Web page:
Date: Sat May 03 2003 - 10:41:24 EDT
In a message dated 5/2/03 11:22:39 PM Eastern Daylight Time,
> In regards to a physical resurrection:
> IICor 5:6 Therefore ...whilst we are at home in the body, we are absent
> from the Lord.
> 8 We are confident and willing rather to be absent from the body and
> present with the Lord.
The ideal is described as "absence from the body?" Is that physical
The Catholic Encyclopedia describing heaven:
“In heaven, however, no creature will stand between God and the soul. He
himself will be the immediate object of its vision. Scripture and theology
tell us that the blessed see God face to face.”
The creature is the body. Being absent from the body (free of physical
desire) is being present in the Lord.
I am always amazed to see sayings assumed to regard physical resurrection as
also quite gnostic.
You have to ask, do they mean absence from the body while alive or after
A few lines before yours in II Cor. I found - "We yearn to have our heavenly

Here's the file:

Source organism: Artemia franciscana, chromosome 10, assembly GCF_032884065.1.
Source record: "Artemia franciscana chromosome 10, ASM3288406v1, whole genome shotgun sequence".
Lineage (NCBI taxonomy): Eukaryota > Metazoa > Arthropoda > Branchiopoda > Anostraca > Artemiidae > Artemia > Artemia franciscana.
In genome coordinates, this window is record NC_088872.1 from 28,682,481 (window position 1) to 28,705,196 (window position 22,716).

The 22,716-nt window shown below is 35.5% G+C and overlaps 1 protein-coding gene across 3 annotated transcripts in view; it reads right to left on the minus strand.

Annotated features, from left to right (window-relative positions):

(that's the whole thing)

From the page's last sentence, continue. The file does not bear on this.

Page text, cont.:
habitation put on over this one - in the hope that, being thus clothed, we
shall not find ourselves naked." Is he referring back to the nakedness in
Genesis? Take a look:
When Adam and Eve ate the fruit from the “tree of the knowledge of good and
evil” the “eyes of both of them were opened and they discovered that they
were NAKED; so they stitched fig-leaves together and made loincloths… and
hid from the Lord God.” (Genesis 3:6-7)
Could this next reference in a nag hammadi text also be (or rather it must
be!) a reference to the fall in genesis?
In the Gospel of Thomas, Jesus says, “When you disrobe without being
ashamed… you will not be afraid.”
Isn't it fascinating how you can follow that thread from genesis to
corinthians to a non-canonical gnostic text only discovered in this century?
Does that suggest that genesis is tertiary?
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